Hey Google, How Do I Optimize My Company's Website for Voice Search?

by Tony Roy | Head of Digital Marketing & eCommerce Strategy

Joaquin Phoenix, as Theodore Twombly, speaking to Samantha, “the first artificially intelligent operating system . . . a consciousness that knows you.” From the 2013 movie “Her.”

The world Spike Jonze envisioned in the 2013 movie “Her” no longer seems that far off with the buzz around Artificial Intelligence (AI), Internet of Things (IoT) and the exploding growth of voice search and voice-activated devices.

By the end of 2017, according to eMarketer, 35.6 million Americans will have used a voice-activated device at least once per month.

And that’s just digital assistants on stand-alone voice-enabled speakers like Amazon’s Echo and Google’s Home.

Once you factor in the voice assistants on smartphones, such as Apple’s Siri, Google’s Assistant & Voice, and then include Microsoft’s device-agnostic Cortana, 60.5 million Americans will have used voice-activated search at least once per month over the last year.

With this huge shift, Tank has been working with our clients to ensure their websites are optimized for voice search. It’s pushed us to rethink content creation and how we approach SEO and Paid Media strategies.

Matching User Intent to the Right Content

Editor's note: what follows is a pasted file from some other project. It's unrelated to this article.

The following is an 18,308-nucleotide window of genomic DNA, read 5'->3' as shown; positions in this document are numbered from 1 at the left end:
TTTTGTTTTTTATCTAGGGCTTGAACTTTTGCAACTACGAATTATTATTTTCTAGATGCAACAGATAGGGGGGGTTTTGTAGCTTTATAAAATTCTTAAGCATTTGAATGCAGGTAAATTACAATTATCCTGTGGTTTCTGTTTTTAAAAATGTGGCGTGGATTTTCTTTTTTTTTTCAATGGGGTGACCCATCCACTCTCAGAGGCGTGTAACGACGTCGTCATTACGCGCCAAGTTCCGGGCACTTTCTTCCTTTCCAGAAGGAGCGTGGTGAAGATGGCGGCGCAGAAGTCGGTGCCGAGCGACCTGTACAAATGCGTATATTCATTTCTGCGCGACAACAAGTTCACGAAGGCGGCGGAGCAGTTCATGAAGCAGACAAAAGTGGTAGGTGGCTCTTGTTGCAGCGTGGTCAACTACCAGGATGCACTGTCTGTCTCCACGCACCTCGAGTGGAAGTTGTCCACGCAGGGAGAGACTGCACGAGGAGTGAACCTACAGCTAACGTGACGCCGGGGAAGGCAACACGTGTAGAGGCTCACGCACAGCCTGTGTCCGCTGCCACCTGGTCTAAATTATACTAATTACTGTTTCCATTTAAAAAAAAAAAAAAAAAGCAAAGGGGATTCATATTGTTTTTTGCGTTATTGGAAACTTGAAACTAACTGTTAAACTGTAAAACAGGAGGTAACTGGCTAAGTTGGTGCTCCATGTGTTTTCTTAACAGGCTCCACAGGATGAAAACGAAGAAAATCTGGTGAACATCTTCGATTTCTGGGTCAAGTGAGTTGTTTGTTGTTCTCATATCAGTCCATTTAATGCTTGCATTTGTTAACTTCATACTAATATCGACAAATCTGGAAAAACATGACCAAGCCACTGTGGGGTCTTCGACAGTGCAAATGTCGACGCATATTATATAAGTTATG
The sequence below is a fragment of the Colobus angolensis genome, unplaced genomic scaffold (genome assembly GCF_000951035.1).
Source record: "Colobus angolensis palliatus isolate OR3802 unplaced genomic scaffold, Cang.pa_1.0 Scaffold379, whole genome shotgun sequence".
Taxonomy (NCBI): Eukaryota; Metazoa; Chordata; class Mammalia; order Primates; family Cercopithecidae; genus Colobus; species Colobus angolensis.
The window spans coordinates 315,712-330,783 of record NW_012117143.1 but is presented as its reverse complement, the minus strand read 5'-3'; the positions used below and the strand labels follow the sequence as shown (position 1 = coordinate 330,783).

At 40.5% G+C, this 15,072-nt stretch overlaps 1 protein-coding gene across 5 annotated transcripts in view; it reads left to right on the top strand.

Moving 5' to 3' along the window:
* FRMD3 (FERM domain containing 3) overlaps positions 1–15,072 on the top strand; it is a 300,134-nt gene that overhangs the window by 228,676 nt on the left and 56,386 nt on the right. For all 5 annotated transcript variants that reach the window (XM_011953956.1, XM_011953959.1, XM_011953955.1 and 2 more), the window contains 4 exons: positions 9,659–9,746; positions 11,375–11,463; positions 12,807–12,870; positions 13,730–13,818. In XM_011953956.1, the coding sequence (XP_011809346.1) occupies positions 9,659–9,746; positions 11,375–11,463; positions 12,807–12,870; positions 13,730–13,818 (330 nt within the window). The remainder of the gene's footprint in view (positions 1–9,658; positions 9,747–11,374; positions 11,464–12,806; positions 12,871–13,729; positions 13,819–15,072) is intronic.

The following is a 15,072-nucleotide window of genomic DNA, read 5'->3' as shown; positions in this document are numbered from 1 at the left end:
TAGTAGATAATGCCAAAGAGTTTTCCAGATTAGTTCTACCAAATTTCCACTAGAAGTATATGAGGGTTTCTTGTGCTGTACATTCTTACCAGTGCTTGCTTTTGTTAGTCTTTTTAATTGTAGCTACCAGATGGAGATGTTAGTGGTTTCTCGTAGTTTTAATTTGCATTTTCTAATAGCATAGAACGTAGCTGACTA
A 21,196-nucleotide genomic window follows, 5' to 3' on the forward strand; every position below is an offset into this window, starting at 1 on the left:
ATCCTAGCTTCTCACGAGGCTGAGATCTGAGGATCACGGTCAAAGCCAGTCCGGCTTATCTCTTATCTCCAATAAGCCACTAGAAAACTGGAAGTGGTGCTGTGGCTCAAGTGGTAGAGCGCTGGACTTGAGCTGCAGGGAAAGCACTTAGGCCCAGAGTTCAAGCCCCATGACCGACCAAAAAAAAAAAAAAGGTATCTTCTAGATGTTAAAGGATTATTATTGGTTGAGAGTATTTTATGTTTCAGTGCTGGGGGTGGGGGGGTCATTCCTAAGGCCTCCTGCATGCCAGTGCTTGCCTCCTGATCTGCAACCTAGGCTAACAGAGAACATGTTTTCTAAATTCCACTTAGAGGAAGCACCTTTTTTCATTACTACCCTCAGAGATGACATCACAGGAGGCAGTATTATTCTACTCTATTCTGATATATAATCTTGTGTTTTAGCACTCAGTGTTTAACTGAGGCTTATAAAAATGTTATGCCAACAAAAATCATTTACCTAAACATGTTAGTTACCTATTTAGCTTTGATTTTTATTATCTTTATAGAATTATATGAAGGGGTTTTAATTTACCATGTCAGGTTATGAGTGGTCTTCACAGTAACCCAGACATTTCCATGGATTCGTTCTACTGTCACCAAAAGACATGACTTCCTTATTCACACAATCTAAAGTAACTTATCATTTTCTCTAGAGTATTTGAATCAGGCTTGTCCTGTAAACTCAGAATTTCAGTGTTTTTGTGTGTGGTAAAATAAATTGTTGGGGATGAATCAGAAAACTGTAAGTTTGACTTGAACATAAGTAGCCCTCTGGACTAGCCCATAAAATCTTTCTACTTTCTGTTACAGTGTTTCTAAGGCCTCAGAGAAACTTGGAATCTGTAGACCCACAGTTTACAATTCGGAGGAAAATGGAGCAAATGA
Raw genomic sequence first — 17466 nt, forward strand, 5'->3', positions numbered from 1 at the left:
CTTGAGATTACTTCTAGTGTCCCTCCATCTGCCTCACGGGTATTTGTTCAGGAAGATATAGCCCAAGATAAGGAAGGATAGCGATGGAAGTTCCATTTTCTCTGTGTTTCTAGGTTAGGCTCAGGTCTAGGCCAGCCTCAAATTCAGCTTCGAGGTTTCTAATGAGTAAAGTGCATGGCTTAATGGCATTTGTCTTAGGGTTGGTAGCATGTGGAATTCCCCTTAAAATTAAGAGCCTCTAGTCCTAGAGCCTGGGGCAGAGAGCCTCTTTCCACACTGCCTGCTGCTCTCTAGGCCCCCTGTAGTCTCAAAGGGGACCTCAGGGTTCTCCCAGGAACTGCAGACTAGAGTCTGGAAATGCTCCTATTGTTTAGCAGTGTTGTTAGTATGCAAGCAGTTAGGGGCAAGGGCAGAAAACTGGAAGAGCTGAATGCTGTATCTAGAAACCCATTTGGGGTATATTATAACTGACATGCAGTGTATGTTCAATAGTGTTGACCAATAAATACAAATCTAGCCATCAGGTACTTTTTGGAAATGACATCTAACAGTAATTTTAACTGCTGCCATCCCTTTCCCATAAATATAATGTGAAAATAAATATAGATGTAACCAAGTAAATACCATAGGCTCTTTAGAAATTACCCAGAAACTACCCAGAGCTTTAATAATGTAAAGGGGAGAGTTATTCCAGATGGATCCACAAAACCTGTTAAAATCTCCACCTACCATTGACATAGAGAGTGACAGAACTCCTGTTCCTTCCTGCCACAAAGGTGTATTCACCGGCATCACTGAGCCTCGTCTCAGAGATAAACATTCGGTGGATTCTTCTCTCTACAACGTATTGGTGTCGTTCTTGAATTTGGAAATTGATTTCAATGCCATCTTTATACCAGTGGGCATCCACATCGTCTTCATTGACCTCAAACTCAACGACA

It’s only been in the last few years, since Google’s release of Hummingbird, that the machines have made significant advances toward understanding user intent.  Now, with a greater emphasis on semantic search, Google is better able to infer what you want from your search queries.

So let’s put it to a test using an iPhone 8 Plus, running iOS 11.2.

I’m currently traveling on business and won’t be home for a week. I need to pick up a couple of new shirts and I wear Patagonia as my travel uniform.  I pull up the Google Voice app and ask, “Where is the nearest Patagonia store?”

No surprise here, Google pulls up the closest store listing – but here is where it gets interesting. I’m going to follow-up with a question that, as a stand-alone query, is too vague to provide a useful result.

In the search above, I simply asked, “What time does it open?” with no mention of Patagonia. Since I had already established that I was looking for a Patagonia store, Google assumed I wanted to know what time that particular store opened.

So far, so good. It’s only when I start with a different question that Google attempts to redirect me to another location.

I ask Google, “Where is the nearest place to buy Patagonia?” and receive a complete different response.

This time Google announces through my iPhone speaker, “Coats and jackets are available for $199 at REI, 2.1 miles away. They are also available starting at $59 at three other stores in that area.”

REI has been able to dominate the page position on mobile by delivering paid advertisements through Google Shopping. The ads are compelling with the use of ratings and, by using their geo-location, I know they are only 2.1 miles away. The organic listing for the nearest Patagonia store has been pushed off the viewable screen area, with Patagonia’s Store Locator moving up to the first position.

REI’s listings aren’t perfect. They served up two women’s Patagonia coats and my intent was to look for men’s shirts. However, it was enough to make me want to click through to see if I could save some money and, since I am an REI member, I can get money back on any purchase at the end of the year.

For comparison purposes, I wanted to see how Siri treated semantic search.